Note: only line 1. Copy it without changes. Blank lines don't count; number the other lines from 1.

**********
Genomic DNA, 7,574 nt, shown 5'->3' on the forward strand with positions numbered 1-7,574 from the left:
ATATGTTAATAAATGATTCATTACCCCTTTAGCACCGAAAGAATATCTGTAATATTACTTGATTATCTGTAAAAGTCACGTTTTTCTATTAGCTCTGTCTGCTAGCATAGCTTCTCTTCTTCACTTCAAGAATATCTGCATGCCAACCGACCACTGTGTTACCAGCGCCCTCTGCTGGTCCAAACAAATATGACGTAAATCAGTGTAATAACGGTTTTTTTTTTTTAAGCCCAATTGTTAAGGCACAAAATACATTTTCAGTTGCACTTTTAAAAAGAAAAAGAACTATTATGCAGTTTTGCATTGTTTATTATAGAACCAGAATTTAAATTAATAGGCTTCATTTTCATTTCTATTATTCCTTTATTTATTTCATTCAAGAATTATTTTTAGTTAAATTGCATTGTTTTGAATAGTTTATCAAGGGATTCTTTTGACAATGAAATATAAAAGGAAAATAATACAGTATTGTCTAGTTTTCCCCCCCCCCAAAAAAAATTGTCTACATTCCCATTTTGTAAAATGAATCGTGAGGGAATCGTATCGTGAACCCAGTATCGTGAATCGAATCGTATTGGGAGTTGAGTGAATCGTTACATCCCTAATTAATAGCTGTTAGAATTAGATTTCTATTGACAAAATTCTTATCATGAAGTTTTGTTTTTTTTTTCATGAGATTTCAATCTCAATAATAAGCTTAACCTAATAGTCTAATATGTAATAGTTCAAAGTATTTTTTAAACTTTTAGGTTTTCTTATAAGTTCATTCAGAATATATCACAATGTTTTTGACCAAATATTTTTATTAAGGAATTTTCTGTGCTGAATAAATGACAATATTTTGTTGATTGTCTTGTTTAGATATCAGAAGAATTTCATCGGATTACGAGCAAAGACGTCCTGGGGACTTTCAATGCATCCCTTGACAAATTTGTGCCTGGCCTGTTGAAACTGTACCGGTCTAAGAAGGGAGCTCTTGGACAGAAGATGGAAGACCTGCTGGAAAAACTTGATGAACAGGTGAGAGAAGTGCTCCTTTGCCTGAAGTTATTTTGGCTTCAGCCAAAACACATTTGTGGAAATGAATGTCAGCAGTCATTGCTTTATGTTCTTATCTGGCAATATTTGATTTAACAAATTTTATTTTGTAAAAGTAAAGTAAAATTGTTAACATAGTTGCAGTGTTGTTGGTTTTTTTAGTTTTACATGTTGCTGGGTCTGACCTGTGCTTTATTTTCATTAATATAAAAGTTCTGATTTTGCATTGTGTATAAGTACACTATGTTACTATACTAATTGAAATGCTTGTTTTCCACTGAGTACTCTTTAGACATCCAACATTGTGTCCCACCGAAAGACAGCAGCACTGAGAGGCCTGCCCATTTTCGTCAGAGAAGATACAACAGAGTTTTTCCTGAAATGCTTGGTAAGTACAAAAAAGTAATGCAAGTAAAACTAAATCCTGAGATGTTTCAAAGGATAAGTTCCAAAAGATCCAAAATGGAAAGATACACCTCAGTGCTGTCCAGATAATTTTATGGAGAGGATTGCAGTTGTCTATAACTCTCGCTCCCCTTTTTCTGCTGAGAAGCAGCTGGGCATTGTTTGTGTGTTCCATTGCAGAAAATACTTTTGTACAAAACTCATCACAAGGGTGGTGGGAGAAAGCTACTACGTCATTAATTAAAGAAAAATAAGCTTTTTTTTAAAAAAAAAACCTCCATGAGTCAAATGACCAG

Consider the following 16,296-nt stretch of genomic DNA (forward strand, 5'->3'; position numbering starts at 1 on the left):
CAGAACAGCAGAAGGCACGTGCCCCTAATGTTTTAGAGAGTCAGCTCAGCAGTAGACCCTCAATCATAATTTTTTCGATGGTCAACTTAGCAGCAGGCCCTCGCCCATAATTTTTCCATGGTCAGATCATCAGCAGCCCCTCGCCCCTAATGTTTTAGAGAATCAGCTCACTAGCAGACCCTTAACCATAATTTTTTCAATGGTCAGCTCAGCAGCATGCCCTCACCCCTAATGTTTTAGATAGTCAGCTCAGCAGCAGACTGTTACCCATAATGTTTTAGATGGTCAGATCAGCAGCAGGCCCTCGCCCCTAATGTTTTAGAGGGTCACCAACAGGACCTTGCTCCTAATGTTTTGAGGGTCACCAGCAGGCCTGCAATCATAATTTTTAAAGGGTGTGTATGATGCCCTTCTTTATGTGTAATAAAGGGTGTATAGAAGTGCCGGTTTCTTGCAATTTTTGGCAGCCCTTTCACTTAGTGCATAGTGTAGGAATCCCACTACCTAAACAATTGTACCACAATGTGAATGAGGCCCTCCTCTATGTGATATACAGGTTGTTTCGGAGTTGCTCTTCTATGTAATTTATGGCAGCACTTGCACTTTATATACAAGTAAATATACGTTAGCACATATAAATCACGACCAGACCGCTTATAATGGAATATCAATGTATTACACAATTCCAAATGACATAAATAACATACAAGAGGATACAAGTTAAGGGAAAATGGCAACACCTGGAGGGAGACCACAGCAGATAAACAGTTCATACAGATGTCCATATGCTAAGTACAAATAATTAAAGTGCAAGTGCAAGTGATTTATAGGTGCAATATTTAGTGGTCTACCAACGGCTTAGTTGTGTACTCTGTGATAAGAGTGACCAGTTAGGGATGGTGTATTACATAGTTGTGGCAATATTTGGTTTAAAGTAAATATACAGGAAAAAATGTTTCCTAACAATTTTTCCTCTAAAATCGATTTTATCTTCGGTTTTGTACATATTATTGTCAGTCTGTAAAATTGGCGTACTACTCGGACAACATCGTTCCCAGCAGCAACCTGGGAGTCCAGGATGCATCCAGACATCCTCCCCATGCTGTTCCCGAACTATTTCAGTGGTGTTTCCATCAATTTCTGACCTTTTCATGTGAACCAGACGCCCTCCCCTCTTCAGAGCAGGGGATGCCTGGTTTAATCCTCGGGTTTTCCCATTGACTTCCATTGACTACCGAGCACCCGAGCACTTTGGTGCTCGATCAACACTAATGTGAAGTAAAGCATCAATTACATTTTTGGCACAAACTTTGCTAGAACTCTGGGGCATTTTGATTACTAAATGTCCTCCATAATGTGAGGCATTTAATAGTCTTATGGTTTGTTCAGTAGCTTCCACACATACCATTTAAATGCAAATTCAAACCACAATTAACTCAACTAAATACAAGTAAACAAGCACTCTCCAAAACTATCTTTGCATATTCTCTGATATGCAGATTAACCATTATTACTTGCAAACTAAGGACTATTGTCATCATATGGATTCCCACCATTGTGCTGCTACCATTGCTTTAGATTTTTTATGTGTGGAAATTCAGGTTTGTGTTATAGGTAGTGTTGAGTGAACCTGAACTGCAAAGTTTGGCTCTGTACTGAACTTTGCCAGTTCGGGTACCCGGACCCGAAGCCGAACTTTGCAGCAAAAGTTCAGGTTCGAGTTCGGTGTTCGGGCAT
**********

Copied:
Genomic DNA, 7,574 nt, shown 5'->3' on the forward strand with positions numbered 1-7,574 from the left: